The Art of Friction: Where (Non) Fictions Come Together

The Art of Friction: Where (Non) Fictions Come Together

The Art of Friction: Where (Non) Fictions Come Together

The Art of Friction: Where (Non) Fictions Come Together


"We live in an Enquirer, reality television-addled world, a world in which most college students receive their news from the Daily Show and discourse via text message," assert Charles Blackstone and Jill Talbot. "Recently, two nonfiction writers have been criticized for falsifying memoirs. Oprah excoriated James Frey on her show; Nasdijj was impugned by Sherman Alexie in Time. Is our next trend in literature to lock down such boundaries among the literati? Or should we address the fictionalizing of nonfiction, the truth of fiction?" The Art of Friction surveys the borderlands where fiction and nonfiction intersect, commingle, and challenge genre lines. It anthologizes nineteen creative works by contemporary, award-winning writers including Junot Déaz, Jonathan Safran Foer, Thomas Beller, Bernard Cooper, Wendy McClure, and Terry Tempest Williams, who also provide companion pieces in which they comment on their work. These selections, which place short stories and personal essays (and hybrids of the two) side by side, allow readers to examine the similarities and differences between the genres, as well as explore the trends in genre overlap. Functioning as both a reader and a discussion of the craft of writing, The Art of Friction is a timely, essential book for all writers and readers who seek the truthfulness of lived experience through (non)fictions.


While I was teaching an advanced creative nonfiction course one recent spring, Sherman Alexie blasted Nasdijj in Time for stealing his story. As several major newspapers and journals got in the line of shame-on-you-ers, my students and I were discussing The Blood Runs Like a River through My Dreams. Nasdijj’s memoir was vilified for its falsified Navajo persona created by author Tim Barrus. Blurb on cover: “An authentic, important book … unfailingly honest and very nearly perfect.” Oops. I let my students get through the entirety of the memoir before I told them the truth, actually offered them a link to Alexie’s article, along with one from the Navajo Times, through the class blog and asked for comments. Posts and comments came in quickly, and most were negative: all shock and scorn. However, many came to the writer’s defense. “I don’t care if he’s a liar; we all are,” wrote one young man. Of course, I used the articles as a critical exercise in order to foment debate and various critical responses about the genre they were writing, exemplified by the work they had just read. I assured them, and perhaps myself, that I assigned the memoir for the writing, and I’ll stand by my claim that it’s still writing worth reading, though the reading experience will no doubt now be completely different, each word shadowed by scandal. I was surprised one day to find a posting from “Nasdijj” himself on the class blog, his response to a discussion about persona, following the students’ discovery that Tim Barrus had, at one time, been an advice columnist for Genesis, a gay male pornography publication. Commenting on this discussion, I had posted the following question:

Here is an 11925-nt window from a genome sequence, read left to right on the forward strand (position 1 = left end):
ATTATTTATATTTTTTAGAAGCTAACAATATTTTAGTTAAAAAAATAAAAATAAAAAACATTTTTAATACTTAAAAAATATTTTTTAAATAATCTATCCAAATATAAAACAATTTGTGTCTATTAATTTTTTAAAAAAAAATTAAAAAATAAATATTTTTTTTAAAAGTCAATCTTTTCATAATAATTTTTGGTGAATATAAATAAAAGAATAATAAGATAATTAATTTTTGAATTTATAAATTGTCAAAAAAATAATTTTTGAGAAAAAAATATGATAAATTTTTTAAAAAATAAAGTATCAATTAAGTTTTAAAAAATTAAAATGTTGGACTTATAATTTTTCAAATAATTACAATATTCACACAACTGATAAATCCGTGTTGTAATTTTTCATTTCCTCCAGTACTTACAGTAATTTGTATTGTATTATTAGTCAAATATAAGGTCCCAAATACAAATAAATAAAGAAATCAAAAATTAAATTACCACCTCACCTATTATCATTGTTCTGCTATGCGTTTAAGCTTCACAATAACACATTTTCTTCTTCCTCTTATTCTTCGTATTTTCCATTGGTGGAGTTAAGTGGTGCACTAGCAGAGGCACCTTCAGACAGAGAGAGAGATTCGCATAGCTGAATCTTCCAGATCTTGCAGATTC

Question: So if Nasdijj writes as a Navajo when he’s not, why are some
jumping to the conclusion that he’s gay? Just a question. Is Nasdijj/Tim
Barrus/writer of a 1,000 personas (when does persona cross a line?) just
writing a litany of the most lucrative personas?

Nasdijj commented:

Good question re: SEXUALITY. For years, I wrote/ghosted an advice

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